Tax-deductible donations may be made safely to the “Chris Glaser Archive” through the Tribute Gift section of The Center for LGBTQ and Gender Studies in Religion. 

Personal gifts may be made safely by clicking here.  Thank you! 

Copyright © 2016 by Chris R. Glaser. Permission granted for non-profit use with attribution of author and blogsite. Other rights reserved. 

Wednesday, March 10, 2021

The Temple of God's Wounds

The cross at Mt. Calvary Guesthouse.

Every Holy Week for many years I have travelled to The Temple of God’s Wounds, a small book written in 1951 by the Anglican Bishop of Bombay, ‘Will Quinlan’ nee William Quinlan Lash, a mystic. Originally from England, in India the bishop helped found the Christa Prema Seva Sangha (sangha means “community”), which, according to his stub bio in Wikipedia, “sought to live Christianity in a way that was faithful to Indian culture.” 

That explains how I received the book during Eastertide of 1988 from the Rev. John Cole, who served in India as a “fraternal worker” (missionary) his entire professional life, immersing himself in its culture and spirituality. John was a sweet and gentle and unassuming man who adopted the speech patterns and body language of the Indian people, complete with their signature deferential slight wobbling of the head.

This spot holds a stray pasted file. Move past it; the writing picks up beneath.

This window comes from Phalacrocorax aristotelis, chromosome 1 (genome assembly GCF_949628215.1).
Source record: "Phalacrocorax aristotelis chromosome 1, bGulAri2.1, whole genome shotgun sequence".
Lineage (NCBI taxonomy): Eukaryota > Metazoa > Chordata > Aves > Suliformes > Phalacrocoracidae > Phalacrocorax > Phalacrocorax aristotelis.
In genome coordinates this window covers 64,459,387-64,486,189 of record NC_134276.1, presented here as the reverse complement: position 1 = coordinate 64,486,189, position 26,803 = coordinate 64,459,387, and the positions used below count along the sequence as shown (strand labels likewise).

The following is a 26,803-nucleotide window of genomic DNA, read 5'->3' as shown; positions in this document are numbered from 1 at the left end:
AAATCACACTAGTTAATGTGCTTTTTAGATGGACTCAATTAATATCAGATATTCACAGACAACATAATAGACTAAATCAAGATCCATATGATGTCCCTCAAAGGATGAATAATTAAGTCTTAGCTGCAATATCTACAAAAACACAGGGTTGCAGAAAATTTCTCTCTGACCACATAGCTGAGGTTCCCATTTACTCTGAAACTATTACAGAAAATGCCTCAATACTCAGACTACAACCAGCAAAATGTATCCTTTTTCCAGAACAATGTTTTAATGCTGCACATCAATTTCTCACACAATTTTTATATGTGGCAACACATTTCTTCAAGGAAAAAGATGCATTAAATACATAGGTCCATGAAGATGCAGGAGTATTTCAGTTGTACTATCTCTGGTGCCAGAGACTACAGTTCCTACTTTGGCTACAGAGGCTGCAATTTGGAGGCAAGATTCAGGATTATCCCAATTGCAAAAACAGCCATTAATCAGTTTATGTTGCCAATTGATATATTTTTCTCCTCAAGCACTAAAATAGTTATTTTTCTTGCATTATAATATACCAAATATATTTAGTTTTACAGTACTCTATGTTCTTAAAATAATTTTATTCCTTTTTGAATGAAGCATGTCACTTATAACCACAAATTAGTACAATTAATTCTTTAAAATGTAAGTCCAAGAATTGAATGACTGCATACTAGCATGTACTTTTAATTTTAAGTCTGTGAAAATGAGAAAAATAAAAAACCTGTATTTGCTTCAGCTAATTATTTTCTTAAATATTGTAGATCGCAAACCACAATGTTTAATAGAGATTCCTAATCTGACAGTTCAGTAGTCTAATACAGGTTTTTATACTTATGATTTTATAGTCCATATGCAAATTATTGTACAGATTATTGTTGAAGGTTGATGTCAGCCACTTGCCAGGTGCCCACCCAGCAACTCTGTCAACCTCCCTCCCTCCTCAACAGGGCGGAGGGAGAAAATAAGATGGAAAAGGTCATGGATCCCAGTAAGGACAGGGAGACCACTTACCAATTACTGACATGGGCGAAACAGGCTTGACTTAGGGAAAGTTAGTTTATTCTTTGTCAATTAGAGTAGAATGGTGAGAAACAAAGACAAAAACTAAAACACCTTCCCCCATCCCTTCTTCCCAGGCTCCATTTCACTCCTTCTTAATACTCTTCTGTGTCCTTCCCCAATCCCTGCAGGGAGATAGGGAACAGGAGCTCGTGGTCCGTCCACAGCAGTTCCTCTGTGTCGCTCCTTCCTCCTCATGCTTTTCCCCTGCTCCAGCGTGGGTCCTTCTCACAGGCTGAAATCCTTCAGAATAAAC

John arrived in India the year before Gandhi was assassinated, but never met him because, he confessed to me, his Western reserve initially resisted the cult of personality often associated with Hindu teachers. But eventually India’s spirituality had as much or more effect on John than he on it. He spent his furloughs in the States with the church I served, and so became a friend and confidant and spiritual guide, especially after he retired to southern California.